The tool has 4 sections similar to OllyDbg. The memory dump section has more option for dumps as compared to OllyDbg.
The x64dbg also contains the features like custom execution, step into/step over, breakpoints, etc. The main feature that makes x64dbg a preferred choice is its ability to run 32bit/64bit applications. Therefore, in this tutorial, we will use x64dbg tool since we are using a 64bit application for demonstration purpose.
How to Create a Demo Exe Application for Debugging
There are many online repositories available that offer free demo applications to practice the reverse engineering techniques. However, we have opted to create our own application. The purpose of creating a custom application code is to simplify the debugging concept. We have accomplished the task by writing a simple code in C programming using the Codeblocks compiler. The Codeblocks compiler can be downloaded through following link.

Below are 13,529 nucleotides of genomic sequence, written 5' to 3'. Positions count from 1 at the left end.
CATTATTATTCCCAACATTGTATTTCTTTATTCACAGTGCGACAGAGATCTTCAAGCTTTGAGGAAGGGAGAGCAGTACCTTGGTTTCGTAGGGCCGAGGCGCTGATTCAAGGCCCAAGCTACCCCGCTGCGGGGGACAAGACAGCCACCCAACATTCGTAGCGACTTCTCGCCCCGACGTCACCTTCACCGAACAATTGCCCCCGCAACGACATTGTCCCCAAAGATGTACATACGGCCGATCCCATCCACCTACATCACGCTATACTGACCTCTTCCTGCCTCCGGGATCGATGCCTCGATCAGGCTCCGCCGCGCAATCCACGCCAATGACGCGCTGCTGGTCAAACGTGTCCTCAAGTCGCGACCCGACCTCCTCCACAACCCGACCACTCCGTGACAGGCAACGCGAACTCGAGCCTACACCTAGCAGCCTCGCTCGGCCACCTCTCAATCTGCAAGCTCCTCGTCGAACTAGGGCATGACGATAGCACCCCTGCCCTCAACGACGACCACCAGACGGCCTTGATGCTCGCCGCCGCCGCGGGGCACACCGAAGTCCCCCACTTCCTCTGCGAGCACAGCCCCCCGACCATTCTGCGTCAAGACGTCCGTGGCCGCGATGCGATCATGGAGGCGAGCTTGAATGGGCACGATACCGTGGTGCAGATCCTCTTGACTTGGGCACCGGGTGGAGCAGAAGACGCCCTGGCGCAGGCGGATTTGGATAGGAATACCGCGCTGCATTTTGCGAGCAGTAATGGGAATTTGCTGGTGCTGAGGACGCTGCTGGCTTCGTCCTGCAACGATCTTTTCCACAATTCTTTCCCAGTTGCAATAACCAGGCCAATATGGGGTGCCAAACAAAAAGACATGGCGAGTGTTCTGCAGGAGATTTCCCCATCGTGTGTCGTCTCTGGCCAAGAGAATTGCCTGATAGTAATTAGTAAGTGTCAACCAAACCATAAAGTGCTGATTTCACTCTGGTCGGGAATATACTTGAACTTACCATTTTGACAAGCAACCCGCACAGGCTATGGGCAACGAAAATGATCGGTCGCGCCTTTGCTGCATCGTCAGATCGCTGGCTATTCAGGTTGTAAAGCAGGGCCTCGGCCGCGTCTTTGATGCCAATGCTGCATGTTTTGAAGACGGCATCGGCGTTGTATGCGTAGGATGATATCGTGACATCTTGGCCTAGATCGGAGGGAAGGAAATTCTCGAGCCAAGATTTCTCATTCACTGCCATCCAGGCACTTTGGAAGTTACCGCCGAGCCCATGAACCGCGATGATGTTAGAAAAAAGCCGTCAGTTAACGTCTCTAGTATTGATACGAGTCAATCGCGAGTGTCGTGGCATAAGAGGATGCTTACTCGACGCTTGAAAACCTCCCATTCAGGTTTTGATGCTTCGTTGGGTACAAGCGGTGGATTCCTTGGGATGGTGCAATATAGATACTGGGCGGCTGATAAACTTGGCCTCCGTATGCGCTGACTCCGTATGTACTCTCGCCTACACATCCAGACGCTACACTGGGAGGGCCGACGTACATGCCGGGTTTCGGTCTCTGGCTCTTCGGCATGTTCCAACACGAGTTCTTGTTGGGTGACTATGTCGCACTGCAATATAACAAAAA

After downloading and installation of Codeblocks, open the console by giving a project name to the program. We have called this “hackingloops-pass” project. In the next step, write the desired code to compile it. Since, we are going to demonstrate how to bypass a security check using the x64dbg tool, we have written the following code in the compiler.
The Blockcodes compiler compiles the code and automatically creates an executable file (application) of the code in the bin folder.
Code Summary: The above code takes an input from the user as a score percentage. If the user score is greater than or equal to 75, he is greeted with the following welcome message: The following screenshot demonstrates the concept.